• I’m going to have to do a post about haggis, I think. In my meat eating days I did enjoy a bit of haggis, and nowadays I love the veggie version, which is a very tasty meal with some mashed potatoes and turnip. Delicious! You’re quite right that a personal recommendation is worth any amount of advertising or sprucing up of the decor. I should have had more faith in my assistants from the outset, they know a good tearoom when they find one.

  8. Definitely not an inviting facade but obviously hidden pleasures.
    My Australian husband loved haggis when we were in Scotland. He also liked skirlie.

    • Haggis has a bit of an unfortunate reputation, perhaps not surprisingly given its constituent parts, but I’m glad your husband enjoyed it, as well as skirlie. I seem to remember reading on your blog about you enjoying a bowl of cullen skink, too. I think traditional Scottish food is pretty nourishing stuff.

  9. This place sounds delightful. I have learned that you can often be surprised by what we call “a hole in the wall” eating place. Perhaps by not spending so much on the location, the owners can provide great food at a more reasonable price. So glad your assistants talked you into trying it.

    • A hole in the wall eating place? I haven’t heard that expression. You make a good point about where their priorities lie. I would far rather eat good food in a place that doesn’t wow me with its decor than get substandard fare in a beautiful palace of a place. The food is, after all, a key point. You’ve also mentioned something that I forgot to highlight, viz. the prices, which were very reasonable. In fact, I was astonished at how cheap the food was, particularly given the quality. Absolutely no complaints there!

  10. Hmmm…I’ve never heard of “stovies” before, but it looks right yummy — like real comfort food. The mention of haggis made me think of my Scottish-American neighbor. He was born and raised in Texas (before moving here to New England) and was certain he could make his fortune by selling canned haggis to us Yanks. I’m sorry to say that his business venture didn’t work out so well. He still has cases of the stuff in his cellar! My husband and I gave it a try, though. It really wasn’t bad. Oh, but I digress…:)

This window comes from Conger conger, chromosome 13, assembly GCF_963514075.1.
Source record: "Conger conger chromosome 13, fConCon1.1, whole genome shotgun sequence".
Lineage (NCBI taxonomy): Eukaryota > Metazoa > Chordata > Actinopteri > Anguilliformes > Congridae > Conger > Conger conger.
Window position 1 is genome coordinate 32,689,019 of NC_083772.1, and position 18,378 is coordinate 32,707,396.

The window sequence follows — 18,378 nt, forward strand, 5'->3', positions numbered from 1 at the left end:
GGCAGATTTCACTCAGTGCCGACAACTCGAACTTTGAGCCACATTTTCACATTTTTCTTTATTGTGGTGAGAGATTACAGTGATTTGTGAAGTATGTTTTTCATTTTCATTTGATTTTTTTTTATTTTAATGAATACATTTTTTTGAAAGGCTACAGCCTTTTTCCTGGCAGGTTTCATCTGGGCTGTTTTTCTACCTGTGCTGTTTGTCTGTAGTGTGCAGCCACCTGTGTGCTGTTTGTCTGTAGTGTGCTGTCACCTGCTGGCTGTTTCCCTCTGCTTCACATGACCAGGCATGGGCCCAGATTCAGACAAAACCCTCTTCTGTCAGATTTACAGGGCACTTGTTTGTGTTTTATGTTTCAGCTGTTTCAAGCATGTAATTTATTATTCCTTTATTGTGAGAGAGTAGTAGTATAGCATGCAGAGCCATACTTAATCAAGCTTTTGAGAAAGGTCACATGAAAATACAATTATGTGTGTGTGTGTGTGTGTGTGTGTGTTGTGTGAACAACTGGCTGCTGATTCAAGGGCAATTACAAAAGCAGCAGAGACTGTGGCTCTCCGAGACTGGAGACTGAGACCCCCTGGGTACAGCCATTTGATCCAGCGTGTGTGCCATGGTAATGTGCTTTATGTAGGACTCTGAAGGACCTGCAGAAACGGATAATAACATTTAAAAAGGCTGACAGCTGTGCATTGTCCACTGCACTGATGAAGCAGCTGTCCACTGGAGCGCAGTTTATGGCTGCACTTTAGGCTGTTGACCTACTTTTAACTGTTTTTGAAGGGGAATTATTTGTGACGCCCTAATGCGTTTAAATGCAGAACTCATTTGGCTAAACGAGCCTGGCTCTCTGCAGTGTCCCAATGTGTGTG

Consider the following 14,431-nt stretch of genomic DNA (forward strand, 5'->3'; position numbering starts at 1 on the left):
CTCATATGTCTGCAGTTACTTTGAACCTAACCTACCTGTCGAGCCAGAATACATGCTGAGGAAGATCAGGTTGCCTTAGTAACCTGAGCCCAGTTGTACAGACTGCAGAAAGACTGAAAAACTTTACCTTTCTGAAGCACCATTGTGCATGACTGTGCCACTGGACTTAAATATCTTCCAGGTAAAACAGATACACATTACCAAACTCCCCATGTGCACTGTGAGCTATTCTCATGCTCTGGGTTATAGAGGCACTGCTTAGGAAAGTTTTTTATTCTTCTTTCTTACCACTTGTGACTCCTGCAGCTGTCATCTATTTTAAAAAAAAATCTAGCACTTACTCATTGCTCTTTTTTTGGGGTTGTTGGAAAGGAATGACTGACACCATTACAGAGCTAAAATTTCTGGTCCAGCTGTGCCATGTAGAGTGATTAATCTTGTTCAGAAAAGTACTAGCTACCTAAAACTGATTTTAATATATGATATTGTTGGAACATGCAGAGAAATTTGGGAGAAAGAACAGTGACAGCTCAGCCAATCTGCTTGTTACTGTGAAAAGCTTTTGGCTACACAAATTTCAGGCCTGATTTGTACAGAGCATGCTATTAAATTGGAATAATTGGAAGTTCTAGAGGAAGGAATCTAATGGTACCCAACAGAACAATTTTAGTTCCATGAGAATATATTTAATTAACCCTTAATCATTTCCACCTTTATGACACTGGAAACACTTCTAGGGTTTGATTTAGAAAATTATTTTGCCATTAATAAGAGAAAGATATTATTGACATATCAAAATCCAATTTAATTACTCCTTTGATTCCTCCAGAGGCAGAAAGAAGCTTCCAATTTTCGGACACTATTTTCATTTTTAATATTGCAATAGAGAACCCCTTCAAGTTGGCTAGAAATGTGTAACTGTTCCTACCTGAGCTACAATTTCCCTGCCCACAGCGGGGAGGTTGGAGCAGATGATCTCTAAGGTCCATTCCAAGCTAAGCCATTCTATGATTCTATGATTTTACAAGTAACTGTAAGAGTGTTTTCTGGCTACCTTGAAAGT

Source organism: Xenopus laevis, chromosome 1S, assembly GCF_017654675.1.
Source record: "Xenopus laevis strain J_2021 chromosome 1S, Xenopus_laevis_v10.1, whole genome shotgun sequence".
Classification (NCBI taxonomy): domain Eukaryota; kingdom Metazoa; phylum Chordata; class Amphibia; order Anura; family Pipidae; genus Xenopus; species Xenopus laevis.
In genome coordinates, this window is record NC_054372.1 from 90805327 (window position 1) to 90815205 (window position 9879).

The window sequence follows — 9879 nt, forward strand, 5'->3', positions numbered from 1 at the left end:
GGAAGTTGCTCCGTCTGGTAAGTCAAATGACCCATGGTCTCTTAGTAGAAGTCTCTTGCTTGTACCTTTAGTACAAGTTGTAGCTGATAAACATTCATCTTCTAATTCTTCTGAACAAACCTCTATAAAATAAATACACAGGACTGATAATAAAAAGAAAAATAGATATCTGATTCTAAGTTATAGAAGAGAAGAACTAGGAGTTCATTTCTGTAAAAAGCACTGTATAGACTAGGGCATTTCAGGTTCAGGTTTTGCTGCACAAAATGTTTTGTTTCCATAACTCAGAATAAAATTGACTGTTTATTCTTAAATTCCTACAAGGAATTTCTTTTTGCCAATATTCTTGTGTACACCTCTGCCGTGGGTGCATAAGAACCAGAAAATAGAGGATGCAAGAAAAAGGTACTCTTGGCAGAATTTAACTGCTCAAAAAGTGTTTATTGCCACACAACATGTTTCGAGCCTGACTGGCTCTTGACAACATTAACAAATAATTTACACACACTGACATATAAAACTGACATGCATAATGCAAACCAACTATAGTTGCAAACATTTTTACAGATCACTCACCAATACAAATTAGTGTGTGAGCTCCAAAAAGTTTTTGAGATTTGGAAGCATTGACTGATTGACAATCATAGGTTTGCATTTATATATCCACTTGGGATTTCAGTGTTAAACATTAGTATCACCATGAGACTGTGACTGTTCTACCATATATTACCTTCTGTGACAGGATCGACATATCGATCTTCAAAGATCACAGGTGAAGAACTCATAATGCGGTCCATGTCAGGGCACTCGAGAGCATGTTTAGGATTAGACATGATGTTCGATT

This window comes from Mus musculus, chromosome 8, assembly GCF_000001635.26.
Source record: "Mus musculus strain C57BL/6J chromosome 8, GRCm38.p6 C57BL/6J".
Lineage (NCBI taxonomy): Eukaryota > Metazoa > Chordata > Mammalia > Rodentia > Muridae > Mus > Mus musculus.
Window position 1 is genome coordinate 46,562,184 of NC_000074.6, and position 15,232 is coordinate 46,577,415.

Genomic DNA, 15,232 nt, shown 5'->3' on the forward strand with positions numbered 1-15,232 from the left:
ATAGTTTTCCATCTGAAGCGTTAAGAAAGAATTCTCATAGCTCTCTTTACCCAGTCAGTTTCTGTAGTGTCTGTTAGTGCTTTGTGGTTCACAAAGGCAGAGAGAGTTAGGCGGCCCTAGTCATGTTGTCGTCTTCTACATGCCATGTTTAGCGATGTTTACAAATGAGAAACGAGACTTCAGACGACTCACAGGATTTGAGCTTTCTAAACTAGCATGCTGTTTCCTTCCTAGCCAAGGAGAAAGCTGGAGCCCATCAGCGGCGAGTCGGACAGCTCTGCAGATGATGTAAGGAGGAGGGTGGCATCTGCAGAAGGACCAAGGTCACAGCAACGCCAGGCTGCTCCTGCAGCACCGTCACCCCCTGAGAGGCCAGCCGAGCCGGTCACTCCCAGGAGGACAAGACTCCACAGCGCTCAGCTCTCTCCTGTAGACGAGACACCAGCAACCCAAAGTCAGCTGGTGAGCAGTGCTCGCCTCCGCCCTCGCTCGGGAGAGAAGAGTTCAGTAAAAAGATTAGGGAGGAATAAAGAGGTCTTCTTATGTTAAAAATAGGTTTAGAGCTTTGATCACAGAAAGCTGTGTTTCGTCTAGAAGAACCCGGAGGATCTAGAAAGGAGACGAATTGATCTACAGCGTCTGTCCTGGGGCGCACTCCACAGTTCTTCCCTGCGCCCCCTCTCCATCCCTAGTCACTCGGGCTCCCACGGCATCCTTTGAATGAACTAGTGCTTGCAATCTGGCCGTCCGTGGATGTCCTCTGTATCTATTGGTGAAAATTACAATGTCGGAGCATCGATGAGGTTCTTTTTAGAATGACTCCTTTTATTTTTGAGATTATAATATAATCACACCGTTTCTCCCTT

• Haggis in a can? Not something I’ve tried, or would be particularly keen to try, but you never know. What a pity your neighbour didn’t make a success of his canned haggis business, perhaps he could stick the remainder on ebay? It’s astonishing the things people buy on there. Haggis is more usually bought fresh from a chiller cabinet, both the meat and veggie versions. Stovies can be veggie too and are, as you say, proper comfort food.

  11. Isn’t it funny how the outside of a business can keep us from going inside. It sounds like with homemade and locally sourced ingredients being used in the food preparation, it made for a nice stop in the day.

  12. Hi Lorna, greetings from Glasgow! I finally have a little bit of time to read blogs. (Would do so for the next three hours if I had my druthers…) How interesting to read about the Pilgrim tea room, and the giraffe tree, etc. I’m hoping to get to Dumfries and Galloway for the first time, now that we’re a bit closer.
    By the way I recently gave a copy of your tearoom guidebook to a friend and she was thrilled and delighted.
    I hope both assistants are doing very well and your mum is all better now.

    • Hi Christine, lovely to hear from you. I can imagine your life is filled to the brim with far more urgent things than reading other people’s blogs at the moment. I do hope you manage a trip to D&G some time, it is a much under-rated area, I feel. Thank you very much for the report of your delighted friend, I hope some of the tearooms might provide a little sustenance for her. The assistants are pretty good, thank you, and although my mum’s doing very well my dad has hurt his hip (too much digging in the garden, I think), but I’ve stuck him on a sofa with a hot water at his back and a cup of tea in his hand and I think he’ll survive.

      • What, no scone for your Da? 🙂 Glad to hear D.A.1 (?) is better and I hope the same for D.A.2 very soon. We are all nursing sore backs here at our house, and I gave myself a little h.w.b. treatment today too.

        • I did offer him a scone but he declined it. He did manage to put away a freshly baked bun this afternoon though, so he must be on the mend. I’m very sorry to hear about your sore backs, and I sympathise as I have quite a bit of back trouble myself. Did you get it from lifting boxes and unpacking? Glad to hear that the hwb treatment is being administered, there’s nothing quite like it to ease the muscles.